For the first 16 weeks of the season, NBC actually tied for first place with CBS and ABC among 18- to 49-year-olds. (Last week -- week 17 -- saw CBS pull ahead just slightly.) NBC, partly thanks to "Sunday Night Football," is pointed in the right direction. "Heroes," the top new show this season among 18- to 49-year-olds, is returning to the schedule for the next half of its run (though it's going head-to-head with "24" on Fox). Thursdays haven't collapsed despite competition from ABC's "Grey's Anatomy" and a still strong "CSI" on CBS. The network is building a new block titled "Comedy Night Done Right" to replace "Must See TV," and is hanging on to "30 Rock" in the hope it will grow the same way "The Office" did.
Happier and more relaxed
At this year's Television Critics Association tour, Mr. Reilly was clearly energized, happier and more relaxed. "We brought the love back this year," he told the crowd. "You bump into people, and you get the sort of mealy-mouthed compliments, like, 'Oh yeah, yeah, it's great, you know.' And it just kills you. This year it's great to have people going, 'Oh my, I love that show.' ... You can feel that, and it counts for something."
Even at the very top, his efforts have been recognized. "Kevin is doing a fantastic job, and we are pleased with the success the network has had this season," NBC Universal President Jeff Zucker said. That's a far cry from the lukewarm endorsements Mr. Reilly, president of NBC Entertainment, received this time last year, when it appeared he wouldn't last as long as this season.
"Kevin Reilly has been a great example of an entertainment president who knows what he has to accomplish, which is to reinvigorate his network," said Kris Magel, Zenith Media senior VP-account director. "NBC had rested far too long on its laurels and run shows until they no longer worked. He understands that to get longstanding franchises that people get connected to, you need to take risks."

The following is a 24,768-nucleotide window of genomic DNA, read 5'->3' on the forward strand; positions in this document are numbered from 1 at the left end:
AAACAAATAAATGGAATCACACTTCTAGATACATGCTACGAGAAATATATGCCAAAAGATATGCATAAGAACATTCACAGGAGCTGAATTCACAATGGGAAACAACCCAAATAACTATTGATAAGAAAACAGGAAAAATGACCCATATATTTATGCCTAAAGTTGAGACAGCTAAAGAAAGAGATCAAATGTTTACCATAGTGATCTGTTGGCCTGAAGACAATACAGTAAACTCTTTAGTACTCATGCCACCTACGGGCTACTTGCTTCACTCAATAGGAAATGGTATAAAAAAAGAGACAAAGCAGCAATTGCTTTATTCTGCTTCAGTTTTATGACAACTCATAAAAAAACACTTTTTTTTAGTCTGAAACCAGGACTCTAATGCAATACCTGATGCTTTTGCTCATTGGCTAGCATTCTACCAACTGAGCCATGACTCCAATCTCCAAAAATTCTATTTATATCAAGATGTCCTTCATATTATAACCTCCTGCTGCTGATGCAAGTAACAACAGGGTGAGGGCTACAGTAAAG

Mr. Reilly said as early as last pilot season he had the shows that would help him climb back up the ladder. "I felt like I could see it on the page, that it felt like NBC again," he told Advertising Age during NBC's "All Star" party at the Ritz Carlton in Pasadena, Calif.
But he also recalled some of the darker moments of his time on the job. "I would think that we had actually hit the lowest point, and then it got worse. ... We'd look at the ratings like we ate breakfast: We eat three times a day, and when you're not getting any nutritional value, you get very hungry."
Mr. Reilly describes the past three years on the job as very hard work, explaining that it's a tough business when everything's going well, never mind when shows are falling apart. Of course there still is much work to do. Sunday nights will be hard now that football has departed, with the ever-weakening "The Apprentice" doing battle later this season against such events as the Super Bowl and the Academy Awards.
The football factor
Not everyone is ready to give Mr. Reilly his due, however. John Spiropoulos, VP-group research director, MediaVest USA, sees NBC's improvements in 18- to 49-year-old prime-time viewers coming mainly from other networks' declines, not its own audience building. He argues that if "Sunday Night Football" is taken out of the picture, NBC has actually declined slightly in the 18- to 49-year-old demo.
Still, NBC has high hopes and is already making plans for the upfront and the development meetings with advertisers in March. With $700 million in cost savings planned, NBC is doing all it can to improve the financial picture. Daytime soap "Passions" has been axed, and "Today" is adding a fourth hour, pushing "Martha" out of the 10 a.m. time slot in the New York and Los Angeles markets.